The South Australian Government has released a discussion paper on the recommendations developed by the Resources & Energy Sector Infrastructure Council (RESIC) to promote growth of the South Australian minerals and energy sector.


The recommendations were based on information from the Parsons Brinckerhoff 2011 Resources and Energy Infrastructure Demand Study, released in December last year.


Launching the discussion paper, the Minister for Mineral Resources and Energy Tom Koutsantonis said the recommendations provided by the Resources & Energy Sector Infrastructure Council (RESIC)  were a crucial step in ensuring South Australia is able to meet the demands of the global resources sector.


“Feedback from the consultation process that will follow the paper’s release will enable this Government to be in the best position to work with industry to form a sustainable resources sector.


“We will be using the responses to the discussion paper to make the most appropriate decisions for the long-term benefit of the South Australian community.


“It is important South Australia uses the window of opportunity provided by the strong global demand for our resources to lock in the sort of projects that will build up our capacity to export.”


Mr Koutsantonis said the Department for Manufacturing, Innovation, Trade, Resources and Energy (DMITRE) is leading the government’s efforts to build the mineral resources and energy sector.


The Parsons Brinkerhoff study identified that 42 projects, with a total budget – including capital expenditure and related infrastructure – estimated at $59 billion, are required to satisfy the needs of existing and future projects. This figure is regarded as a “best case scenario” and does not include the planned expansion of Olympic Dam.


A weighting methodology developed by Parsons Brinckerhoff reflected project confidence levels,including the likelihood of project delays. As a result, the number of identified projects was reduced to 24 with a revised capital value of $35 billion.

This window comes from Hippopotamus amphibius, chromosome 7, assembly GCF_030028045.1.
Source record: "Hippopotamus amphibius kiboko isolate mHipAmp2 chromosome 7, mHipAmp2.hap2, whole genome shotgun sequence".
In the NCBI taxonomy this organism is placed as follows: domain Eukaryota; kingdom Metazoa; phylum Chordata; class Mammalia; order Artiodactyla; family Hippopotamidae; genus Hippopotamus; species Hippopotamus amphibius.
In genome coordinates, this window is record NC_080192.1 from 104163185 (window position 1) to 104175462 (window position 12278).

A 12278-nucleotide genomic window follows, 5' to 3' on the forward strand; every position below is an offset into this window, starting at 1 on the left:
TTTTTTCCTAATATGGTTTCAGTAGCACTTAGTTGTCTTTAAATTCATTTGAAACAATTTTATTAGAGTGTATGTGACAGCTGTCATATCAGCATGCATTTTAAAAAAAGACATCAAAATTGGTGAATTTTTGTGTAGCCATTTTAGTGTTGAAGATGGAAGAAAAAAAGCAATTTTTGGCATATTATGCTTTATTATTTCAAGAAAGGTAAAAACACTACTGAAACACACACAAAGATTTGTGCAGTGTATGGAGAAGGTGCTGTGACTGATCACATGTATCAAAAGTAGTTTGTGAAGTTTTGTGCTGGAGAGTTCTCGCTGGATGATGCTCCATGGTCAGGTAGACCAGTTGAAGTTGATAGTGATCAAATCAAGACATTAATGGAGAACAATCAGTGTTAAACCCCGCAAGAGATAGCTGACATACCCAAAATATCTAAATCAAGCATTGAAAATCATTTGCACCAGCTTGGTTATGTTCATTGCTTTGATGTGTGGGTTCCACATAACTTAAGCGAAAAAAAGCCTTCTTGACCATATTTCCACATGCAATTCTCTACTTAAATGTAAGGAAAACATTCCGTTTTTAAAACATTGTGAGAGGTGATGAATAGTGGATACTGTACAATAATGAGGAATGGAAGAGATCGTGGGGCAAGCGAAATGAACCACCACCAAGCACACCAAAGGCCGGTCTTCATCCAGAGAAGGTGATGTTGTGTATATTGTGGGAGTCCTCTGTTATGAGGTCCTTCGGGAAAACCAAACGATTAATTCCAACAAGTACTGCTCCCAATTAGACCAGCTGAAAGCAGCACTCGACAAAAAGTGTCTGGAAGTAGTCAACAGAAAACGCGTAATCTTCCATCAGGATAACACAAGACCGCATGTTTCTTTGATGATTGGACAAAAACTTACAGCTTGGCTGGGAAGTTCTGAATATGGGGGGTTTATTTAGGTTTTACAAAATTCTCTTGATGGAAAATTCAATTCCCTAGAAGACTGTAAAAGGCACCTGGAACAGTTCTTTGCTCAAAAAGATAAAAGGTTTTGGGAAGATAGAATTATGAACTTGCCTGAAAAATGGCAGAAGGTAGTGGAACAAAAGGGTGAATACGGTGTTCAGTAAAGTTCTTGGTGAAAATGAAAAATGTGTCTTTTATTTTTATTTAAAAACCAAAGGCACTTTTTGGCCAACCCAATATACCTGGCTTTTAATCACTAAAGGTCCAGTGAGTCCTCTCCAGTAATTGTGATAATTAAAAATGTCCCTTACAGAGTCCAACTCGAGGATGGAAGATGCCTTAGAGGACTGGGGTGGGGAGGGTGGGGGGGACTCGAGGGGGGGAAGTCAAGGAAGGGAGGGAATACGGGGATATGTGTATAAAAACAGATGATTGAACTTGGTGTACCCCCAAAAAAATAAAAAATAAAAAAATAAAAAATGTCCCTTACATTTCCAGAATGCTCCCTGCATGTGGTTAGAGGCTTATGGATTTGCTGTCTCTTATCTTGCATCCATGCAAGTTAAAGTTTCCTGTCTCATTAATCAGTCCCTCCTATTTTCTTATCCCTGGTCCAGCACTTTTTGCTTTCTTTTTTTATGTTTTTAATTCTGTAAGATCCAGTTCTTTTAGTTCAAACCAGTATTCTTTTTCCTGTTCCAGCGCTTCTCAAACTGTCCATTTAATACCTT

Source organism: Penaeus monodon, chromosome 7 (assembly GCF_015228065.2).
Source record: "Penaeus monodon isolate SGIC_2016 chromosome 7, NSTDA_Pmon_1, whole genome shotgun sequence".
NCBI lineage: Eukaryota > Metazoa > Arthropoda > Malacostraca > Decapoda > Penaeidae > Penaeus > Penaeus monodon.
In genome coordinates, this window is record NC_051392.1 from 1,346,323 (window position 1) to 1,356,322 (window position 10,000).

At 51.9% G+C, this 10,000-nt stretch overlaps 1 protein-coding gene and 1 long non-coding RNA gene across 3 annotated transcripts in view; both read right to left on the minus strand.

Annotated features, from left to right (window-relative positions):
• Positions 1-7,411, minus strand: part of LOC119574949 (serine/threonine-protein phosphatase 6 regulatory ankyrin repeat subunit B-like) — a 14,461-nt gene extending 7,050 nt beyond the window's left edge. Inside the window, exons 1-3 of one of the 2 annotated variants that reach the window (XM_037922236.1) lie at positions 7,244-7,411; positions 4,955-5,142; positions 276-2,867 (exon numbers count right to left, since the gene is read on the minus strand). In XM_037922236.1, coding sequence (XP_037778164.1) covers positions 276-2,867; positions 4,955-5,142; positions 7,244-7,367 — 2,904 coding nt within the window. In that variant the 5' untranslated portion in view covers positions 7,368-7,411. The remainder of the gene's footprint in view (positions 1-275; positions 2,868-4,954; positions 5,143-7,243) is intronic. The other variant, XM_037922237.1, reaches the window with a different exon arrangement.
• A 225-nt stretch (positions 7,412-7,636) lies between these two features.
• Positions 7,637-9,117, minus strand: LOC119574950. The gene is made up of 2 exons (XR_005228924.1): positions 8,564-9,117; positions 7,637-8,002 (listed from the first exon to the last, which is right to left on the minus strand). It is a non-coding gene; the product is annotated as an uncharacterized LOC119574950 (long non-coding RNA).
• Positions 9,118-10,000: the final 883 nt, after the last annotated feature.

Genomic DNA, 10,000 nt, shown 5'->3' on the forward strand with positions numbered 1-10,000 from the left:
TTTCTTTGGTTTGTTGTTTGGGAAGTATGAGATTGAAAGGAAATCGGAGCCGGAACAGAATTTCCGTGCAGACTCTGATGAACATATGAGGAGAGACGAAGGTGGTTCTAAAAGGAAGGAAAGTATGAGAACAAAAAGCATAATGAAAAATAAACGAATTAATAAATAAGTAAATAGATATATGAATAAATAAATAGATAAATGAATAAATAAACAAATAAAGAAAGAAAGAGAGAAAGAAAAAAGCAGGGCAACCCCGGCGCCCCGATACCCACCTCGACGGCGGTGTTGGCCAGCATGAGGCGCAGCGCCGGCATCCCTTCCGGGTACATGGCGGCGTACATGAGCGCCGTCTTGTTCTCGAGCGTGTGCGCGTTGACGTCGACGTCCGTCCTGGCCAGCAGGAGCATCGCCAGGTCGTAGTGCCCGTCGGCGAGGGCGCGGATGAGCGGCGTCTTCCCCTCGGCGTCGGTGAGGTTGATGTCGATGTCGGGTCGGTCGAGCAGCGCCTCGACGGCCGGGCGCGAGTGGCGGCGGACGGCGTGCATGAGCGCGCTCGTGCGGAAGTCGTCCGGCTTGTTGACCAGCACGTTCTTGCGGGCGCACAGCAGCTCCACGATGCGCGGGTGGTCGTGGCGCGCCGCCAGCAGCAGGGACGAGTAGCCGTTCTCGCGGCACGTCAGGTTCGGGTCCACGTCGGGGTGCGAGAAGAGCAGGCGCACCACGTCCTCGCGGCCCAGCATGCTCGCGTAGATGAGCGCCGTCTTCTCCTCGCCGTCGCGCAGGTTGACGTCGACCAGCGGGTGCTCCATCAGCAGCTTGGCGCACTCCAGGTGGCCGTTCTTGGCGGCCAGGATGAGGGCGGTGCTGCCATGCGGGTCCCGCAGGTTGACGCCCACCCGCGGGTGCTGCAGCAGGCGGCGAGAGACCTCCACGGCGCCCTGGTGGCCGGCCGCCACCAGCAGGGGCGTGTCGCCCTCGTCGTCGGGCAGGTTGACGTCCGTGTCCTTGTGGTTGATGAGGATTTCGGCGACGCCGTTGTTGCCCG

The IDS survey data indicates it is critical for investment in core enabling infrastructure to be aligned to project requirements and timelines to avoid delays that could minimise the benefits to South Australia of high commodity prices and global demand.


RESIC's recommendations include the establishment of infrastructure corridors in three regions: Eyre Peninsula, Yorke Peninsula/Braemar Province and the Upper North.  It envisaged that the infrastructure corridors will accommodate transmission infrastructure such as electricity, water, gas, slurry and rail/roadinfrastructure, both to mine sites and from mine sites to ports.  The multi-purpose utility hubs will house infrastructure associated with bulk commodity exports such as port terminals, storage facilities, mineral processing facilities and associated infrastructure, wharf infrastructure and ship-loading systems. They could also include desalination facilities for slurry pipelines and ore processing facilities.


It also recommended that  the South Australian Government facilitate the development of three new deep sea ports that are able to be served by appropriate rail and road infrastructure, sufficient to support the future development of minerals and energy projects in South Australia. These include a deep-sea port at Port Spencer, Port Bonython and on the Yorke Peninsula.


The discussion paper is available here. Responses are required by March 26.